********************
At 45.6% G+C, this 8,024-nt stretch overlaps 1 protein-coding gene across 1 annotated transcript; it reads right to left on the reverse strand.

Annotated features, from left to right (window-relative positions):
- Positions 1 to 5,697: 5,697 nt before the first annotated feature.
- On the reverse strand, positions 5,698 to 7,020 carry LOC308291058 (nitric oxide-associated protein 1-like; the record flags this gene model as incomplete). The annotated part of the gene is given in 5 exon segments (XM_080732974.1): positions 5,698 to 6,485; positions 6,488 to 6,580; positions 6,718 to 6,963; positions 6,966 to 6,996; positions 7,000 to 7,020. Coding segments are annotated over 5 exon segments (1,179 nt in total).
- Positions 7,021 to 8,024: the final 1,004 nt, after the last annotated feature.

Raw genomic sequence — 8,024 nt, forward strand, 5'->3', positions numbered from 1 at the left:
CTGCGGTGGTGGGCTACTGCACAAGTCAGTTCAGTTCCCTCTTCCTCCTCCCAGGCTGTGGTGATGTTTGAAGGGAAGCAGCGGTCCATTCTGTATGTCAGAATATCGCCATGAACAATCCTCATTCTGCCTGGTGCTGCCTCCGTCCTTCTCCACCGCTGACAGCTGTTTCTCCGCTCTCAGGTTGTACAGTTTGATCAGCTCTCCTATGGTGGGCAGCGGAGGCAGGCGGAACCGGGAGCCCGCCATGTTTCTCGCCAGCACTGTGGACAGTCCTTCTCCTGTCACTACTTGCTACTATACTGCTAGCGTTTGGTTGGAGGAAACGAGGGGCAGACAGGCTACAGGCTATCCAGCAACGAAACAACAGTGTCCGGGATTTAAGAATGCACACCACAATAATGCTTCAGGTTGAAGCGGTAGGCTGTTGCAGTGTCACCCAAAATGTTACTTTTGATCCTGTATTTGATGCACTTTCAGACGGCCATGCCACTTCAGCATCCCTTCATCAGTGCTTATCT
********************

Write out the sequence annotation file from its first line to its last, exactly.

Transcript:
At 45.6% G+C, this 8,024-nt stretch overlaps 1 protein-coding gene across 1 annotated transcript; it reads right to left on the reverse strand.

Annotated features, from left to right (window-relative positions):
- Positions 1 to 5,697: 5,697 nt before the first annotated feature.
- On the reverse strand, positions 5,698 to 7,020 carry LOC308291058 (nitric oxide-associated protein 1-like; the record flags this gene model as incomplete). The annotated part of the gene is given in 5 exon segments (XM_080732974.1): positions 5,698 to 6,485; positions 6,488 to 6,580; positions 6,718 to 6,963; positions 6,966 to 6,996; positions 7,000 to 7,020. Coding segments are annotated over 5 exon segments (1,179 nt in total).
- Positions 7,021 to 8,024: the final 1,004 nt, after the last annotated feature.

Raw genomic sequence — 8,024 nt, forward strand, 5'->3', positions numbered from 1 at the left:
CTGCGGTGGTGGGCTACTGCACAAGTCAGTTCAGTTCCCTCTTCCTCCTCCCAGGCTGTGGTGATGTTTGAAGGGAAGCAGCGGTCCATTCTGTATGTCAGAATATCGCCATGAACAATCCTCATTCTGCCTGGTGCTGCCTCCGTCCTTCTCCACCGCTGACAGCTGTTTCTCCGCTCTCAGGTTGTACAGTTTGATCAGCTCTCCTATGGTGGGCAGCGGAGGCAGGCGGAACCGGGAGCCCGCCATGTTTCTCGCCAGCACTGTGGACAGTCCTTCTCCTGTCACTACTTGCTACTATACTGCTAGCGTTTGGTTGGAGGAAACGAGGGGCAGACAGGCTACAGGCTATCCAGCAACGAAACAACAGTGTCCGGGATTTAAGAATGCACACCACAATAATGCTTCAGGTTGAAGCGGTAGGCTGTTGCAGTGTCACCCAAAATGTTACTTTTGATCCTGTATTTGATGCACTTTCAGACGGCCATGCCACTTCAGCATCCCTTCATCAGTGCTTATCT